NEWS-Wish you were {t}here- Eric Clapton, John Paul Jones Arena, October 12, 2006

Eric Clapton's sold-out show at the John Paul Jones Arena was a parade of talent, with even consummate musicians like Doyle Bramhall II, Robert Cray, and Derek Trucks subordinated under the weight of Clapton's legacy. Tickets were expensive, but one really can't put a price tag on the chance to watch Slowhand shepherd a greenhorn like Trucks along on the path to greatness. In the spotlight for a brief solo on the slow blues "Little Queen of Spades," Trucks' own guitar prowess brought the audience to its feet and demonstrated more narrative ability than Peter Frampton and that bloody talkbox ever could.

The latter half of the set turned into a hit parade, stacking rock radio staples like "After Midnight" and "Wonderful Tonight."  But "Layla" was clearly the highlight: the approving roar of the audience overpowered even that explosive opening riff.

Excellent musicianship doesn't necessarily imply excellent showmanship, though; Clapton seemed rather stoic for the entire show, with very little stage presence or audience engagement. In other words, he gives as much of a damn as might be expected of a 61-year-old who at this stage in his career doesn't have to answer to anybody– which is to say, absolutely none at all. But he crossed the watershed point in his rise to pantheon permanence decades ago, and he deserves a thumbs up and a sold-out arena almost by default.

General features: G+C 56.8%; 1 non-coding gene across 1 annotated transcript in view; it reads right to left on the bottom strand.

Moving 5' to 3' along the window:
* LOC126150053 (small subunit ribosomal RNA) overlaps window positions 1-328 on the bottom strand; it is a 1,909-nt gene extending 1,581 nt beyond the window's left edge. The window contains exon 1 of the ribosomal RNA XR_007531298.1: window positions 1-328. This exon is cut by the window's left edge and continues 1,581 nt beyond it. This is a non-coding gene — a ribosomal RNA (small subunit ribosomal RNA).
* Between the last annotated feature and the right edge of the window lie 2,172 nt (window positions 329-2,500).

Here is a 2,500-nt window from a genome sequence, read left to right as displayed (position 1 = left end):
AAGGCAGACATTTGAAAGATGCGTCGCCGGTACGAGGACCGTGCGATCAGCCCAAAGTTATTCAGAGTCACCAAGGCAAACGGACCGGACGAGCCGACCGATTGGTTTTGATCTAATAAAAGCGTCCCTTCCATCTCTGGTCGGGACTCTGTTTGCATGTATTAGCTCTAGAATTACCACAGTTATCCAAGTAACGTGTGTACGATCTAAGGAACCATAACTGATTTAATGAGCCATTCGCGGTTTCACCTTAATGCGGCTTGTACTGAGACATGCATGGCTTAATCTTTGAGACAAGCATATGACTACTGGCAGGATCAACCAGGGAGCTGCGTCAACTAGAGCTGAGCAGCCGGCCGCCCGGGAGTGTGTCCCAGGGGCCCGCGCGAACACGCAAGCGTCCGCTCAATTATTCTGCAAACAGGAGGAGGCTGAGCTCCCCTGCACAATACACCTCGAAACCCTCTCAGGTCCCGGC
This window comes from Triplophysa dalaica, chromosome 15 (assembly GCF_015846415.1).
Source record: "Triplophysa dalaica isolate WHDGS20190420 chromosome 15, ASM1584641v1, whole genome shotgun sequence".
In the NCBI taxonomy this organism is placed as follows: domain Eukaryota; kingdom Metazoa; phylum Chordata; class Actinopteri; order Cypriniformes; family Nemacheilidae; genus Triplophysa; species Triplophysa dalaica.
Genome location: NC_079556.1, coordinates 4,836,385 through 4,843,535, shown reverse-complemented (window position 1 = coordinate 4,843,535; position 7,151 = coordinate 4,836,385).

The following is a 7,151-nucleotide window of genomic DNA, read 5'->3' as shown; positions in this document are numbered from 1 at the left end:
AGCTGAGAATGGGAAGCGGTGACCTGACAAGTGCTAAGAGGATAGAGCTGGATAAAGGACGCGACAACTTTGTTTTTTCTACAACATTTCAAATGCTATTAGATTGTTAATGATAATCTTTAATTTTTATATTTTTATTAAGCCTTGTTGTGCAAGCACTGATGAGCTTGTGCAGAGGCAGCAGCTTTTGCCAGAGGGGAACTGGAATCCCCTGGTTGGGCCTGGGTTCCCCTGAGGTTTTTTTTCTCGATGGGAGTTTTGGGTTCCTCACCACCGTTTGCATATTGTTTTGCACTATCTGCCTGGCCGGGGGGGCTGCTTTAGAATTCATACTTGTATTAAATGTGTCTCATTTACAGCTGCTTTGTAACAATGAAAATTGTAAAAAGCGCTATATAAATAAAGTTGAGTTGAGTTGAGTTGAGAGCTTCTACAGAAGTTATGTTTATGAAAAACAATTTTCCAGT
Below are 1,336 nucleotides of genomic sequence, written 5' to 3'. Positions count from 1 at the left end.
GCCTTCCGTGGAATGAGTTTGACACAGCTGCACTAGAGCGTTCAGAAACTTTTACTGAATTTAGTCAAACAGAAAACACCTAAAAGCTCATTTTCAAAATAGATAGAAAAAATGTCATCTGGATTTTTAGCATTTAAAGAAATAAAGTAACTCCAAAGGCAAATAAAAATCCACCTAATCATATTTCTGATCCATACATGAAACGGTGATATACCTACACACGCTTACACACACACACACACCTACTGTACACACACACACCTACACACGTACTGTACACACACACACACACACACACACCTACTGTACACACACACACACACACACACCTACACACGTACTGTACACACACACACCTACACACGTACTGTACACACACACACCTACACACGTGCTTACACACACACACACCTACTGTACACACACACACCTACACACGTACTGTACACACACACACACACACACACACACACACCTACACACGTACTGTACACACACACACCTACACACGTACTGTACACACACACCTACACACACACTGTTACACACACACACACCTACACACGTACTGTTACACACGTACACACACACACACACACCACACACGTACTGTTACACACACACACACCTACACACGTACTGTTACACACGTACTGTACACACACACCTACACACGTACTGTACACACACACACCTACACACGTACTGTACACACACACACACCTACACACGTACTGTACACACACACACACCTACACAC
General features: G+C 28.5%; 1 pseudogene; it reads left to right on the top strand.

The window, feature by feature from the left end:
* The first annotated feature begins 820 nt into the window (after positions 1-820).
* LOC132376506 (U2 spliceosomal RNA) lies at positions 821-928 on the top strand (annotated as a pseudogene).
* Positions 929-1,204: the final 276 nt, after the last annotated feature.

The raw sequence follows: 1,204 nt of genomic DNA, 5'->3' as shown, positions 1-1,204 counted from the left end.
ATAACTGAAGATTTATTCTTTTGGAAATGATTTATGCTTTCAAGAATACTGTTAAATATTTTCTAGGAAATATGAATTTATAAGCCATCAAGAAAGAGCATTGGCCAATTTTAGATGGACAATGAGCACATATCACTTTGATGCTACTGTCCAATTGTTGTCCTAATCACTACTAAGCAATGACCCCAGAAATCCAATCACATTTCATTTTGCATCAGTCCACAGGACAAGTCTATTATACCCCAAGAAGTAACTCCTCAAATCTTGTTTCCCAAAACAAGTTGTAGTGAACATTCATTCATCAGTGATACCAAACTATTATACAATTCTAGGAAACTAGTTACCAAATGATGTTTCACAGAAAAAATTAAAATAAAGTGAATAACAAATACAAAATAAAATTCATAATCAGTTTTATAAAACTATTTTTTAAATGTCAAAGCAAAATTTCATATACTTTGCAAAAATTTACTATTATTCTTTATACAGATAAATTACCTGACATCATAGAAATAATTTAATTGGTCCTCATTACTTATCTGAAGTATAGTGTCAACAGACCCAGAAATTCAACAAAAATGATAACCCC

Fortunately, there to pick up the slack in the wake of Clapton's listlessness was electrifying playing from young-buck guitarists Bramhall and Trucks, who were featured just as much as the great man himself. Together they showed that blues-based rock will be able to thrive long after its biggest standard-bearer is gone. 

Trucks' slide guitar playing was alternately tender and rhapsodic and showed why he has few peers on the six-string. In comparison, Bramhall's brand of aggressive, dirty Texas blues sounded downright evil. It takes some serious chops to share the stage with Eric Clapton, but these two matched the master note-for-note in the jaw-dropping department.

Clapton isn't God, but he might be Adam, and last Thursday night, he introduced 16,000 people to Cain and Abel.